The reader may well wonder why so few of the events reported here find their way into the international press. There are a number of reasons for this silence.

1. The press regarded the refugee problem as settled after the massive return from Mugunga on 15,16 and 17 November. Very few journalists were found in Goma or Bukavu after that event. The focus of interest shifted to Tanzania where another massive return was in preparation.

Media competition means that different organs seek to outdo each other in issuing figures, some of which are pure fantasy. G.Perez, for example, of Radio France Internationale, spoke of 400,000 refugees waiting in town on the evening of Saturday 15 to cross the frontier the following day. This figure is twice the total population of the town. I was present myself and put the number at not more than 25000.

2.The rebels believe, with good reasons, that the war is being fought as much in the media as on the battlefield, for it is in Europe and North America, that the alliances decisive for military success, have to be formed. Access to sensitive zones is strictly controlled.

On Friday 1 November when the battle was raging in Goma, Major David, of the rebel troops, ordered all journalists and members of organisms to leave the quarters of the UNHCR where they had gathered.

Very few expatriates remained in Goma. The town was strewn with corpses. More than 2,500 were counted. Meanwhile all the journalists were on the frontier and were forbidden to return until the bodies had been buried, an operation that took four days. They all returned, headed by CNN, and queued up to film a decomposing body in military uniform, left at the Signers Roundabout.

The road to Mugunga was closed until the "liberation" of the camp when, as we have seen, the world's cameras were invited.

The road to Rutshuru was closed to all westerners until 6 December 1996, although Zairians were allowed to pass. Access to the camps of Kibumba, Katale and Kahindo, containing some 500,000 refugees is along this road. It is known that these camps were bombarded, but no one knows what has happened to the refugees in Katale and Kahindo. No journalists has been allowed to go beyond Sake to get to Masisi or Walikale. These are the roads taken by the refugees making for Kisangani.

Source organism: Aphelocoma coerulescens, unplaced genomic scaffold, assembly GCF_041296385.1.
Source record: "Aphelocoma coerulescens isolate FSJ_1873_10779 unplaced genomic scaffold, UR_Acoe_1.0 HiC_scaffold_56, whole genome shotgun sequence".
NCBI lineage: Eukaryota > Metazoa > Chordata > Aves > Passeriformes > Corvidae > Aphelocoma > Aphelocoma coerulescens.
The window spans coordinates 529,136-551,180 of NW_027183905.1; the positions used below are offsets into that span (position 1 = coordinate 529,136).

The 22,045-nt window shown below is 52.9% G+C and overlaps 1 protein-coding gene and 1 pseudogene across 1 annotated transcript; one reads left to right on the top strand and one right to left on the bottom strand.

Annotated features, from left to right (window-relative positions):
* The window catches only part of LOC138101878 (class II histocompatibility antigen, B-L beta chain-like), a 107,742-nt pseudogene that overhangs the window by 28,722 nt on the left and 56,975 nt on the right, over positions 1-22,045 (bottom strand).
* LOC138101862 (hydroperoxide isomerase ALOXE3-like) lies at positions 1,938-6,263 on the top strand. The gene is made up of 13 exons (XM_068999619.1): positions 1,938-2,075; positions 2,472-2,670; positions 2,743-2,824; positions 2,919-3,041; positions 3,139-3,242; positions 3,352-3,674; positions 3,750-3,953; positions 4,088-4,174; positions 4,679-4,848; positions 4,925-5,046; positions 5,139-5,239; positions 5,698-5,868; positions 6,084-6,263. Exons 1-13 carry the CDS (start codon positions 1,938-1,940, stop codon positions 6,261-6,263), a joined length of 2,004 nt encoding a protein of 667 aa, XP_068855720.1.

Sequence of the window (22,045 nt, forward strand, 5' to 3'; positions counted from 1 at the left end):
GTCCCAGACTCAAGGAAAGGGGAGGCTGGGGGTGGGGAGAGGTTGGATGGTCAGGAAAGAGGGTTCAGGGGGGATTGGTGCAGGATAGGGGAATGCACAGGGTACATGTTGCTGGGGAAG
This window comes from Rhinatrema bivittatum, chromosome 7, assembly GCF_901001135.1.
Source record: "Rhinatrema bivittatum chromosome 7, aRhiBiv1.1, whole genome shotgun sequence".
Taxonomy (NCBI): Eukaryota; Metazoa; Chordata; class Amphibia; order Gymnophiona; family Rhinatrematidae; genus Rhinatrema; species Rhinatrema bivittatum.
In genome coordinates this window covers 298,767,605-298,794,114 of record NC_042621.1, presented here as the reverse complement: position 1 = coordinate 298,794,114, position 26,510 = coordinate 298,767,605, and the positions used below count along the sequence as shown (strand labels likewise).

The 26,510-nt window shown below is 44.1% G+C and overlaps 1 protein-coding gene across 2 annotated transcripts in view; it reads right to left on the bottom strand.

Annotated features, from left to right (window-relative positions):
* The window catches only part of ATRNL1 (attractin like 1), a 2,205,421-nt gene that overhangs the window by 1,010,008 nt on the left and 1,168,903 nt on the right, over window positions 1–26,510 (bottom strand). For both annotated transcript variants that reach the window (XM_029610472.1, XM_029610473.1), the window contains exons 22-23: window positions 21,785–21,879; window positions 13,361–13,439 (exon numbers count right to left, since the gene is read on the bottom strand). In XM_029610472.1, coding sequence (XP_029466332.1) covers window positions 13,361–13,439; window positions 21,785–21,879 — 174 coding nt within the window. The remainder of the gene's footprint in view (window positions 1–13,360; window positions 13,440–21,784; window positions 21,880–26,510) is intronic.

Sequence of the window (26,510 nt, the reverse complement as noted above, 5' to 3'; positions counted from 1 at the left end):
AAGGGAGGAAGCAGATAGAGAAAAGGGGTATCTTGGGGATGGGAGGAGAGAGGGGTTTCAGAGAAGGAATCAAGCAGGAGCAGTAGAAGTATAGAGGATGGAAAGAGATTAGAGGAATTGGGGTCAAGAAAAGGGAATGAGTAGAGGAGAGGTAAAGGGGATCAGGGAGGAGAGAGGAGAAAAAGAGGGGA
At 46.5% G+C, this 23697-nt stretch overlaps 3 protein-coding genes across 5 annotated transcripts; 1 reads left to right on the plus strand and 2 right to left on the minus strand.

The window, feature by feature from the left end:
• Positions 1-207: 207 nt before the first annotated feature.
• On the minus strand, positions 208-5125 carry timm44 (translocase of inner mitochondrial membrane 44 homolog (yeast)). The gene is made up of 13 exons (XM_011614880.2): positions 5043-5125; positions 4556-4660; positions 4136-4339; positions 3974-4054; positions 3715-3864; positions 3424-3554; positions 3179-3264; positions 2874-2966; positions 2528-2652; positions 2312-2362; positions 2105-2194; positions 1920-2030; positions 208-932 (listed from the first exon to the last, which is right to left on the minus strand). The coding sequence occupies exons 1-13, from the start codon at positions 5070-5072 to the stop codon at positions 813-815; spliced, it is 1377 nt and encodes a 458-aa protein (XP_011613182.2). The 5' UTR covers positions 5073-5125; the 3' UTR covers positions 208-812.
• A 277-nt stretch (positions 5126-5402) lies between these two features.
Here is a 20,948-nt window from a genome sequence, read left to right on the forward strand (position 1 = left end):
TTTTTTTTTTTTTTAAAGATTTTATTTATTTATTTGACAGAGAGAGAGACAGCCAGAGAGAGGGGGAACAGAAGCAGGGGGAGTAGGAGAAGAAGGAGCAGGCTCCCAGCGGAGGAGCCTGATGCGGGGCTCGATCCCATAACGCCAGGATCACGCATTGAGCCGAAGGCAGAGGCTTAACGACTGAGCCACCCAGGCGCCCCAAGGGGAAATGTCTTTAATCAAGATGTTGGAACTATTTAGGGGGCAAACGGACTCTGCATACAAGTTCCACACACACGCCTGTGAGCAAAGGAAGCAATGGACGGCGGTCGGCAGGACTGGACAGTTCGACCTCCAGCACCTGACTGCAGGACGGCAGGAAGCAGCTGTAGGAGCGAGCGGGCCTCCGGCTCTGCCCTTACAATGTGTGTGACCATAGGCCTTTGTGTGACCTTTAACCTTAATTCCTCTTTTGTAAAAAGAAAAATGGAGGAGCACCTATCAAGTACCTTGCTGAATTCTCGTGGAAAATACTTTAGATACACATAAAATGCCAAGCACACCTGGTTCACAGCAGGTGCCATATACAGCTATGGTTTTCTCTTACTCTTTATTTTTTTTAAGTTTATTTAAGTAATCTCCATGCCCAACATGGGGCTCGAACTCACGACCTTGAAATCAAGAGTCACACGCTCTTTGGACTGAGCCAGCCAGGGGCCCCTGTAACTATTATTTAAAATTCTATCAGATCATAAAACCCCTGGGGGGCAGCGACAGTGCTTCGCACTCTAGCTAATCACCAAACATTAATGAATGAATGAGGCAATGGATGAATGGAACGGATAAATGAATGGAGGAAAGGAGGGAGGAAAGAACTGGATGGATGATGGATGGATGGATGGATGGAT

All that the journalists can do is to broadcast literally official communiques, issued by the military headquarters. We learned during the Gulf War that a twentieth-century war must be fought above all in the media. The rebels distribute very well-composed press releases, full of certified statistics.

3. Eye-witnesses will not speak, except under cover of anonymity. Otherwise, they risk death or expulsion and endanger the people on the spot.

Journalists who try and get information outside official channels, know that they are being watched, and they submit their articles to the new authorities for approval before publication. They already run great dangers by their simple presence in such situations. It is very difficult to obtain crucial information from the population. If journalists try to interview someone in a crowd in public, there is always someone listening in. The people know it and keep their mouths shut.

All this makes the collection of objective information very difficult. In spite of the extreme gravity of the situation, witnesses have to be very careful what they say.

I was surprised to learn, through top-level political contacts in Europe, that governments are well aware of the real situation, even if not always of the extent of the atrocities.

In mid-December, General Baril declared at Sake that there was no longer a single Rwandan refugee left in Zaire. Who could possibly believe him, when he had just spent half a day on the road from Masisi in a rebel officer's car? Did he not meet a single refugee on that notorious road? It was this declaration which sealed the fate of the Multinational Force and led to thousands of deaths. How could the General not have known the reality?

Diplomatic considerations and the silence of the media combine to produce inaction.

Everyone knows what is happening, but no one will say.

Meanwhile, the refugees are dying, women and children first.

Composed in Europe on 19 February 1997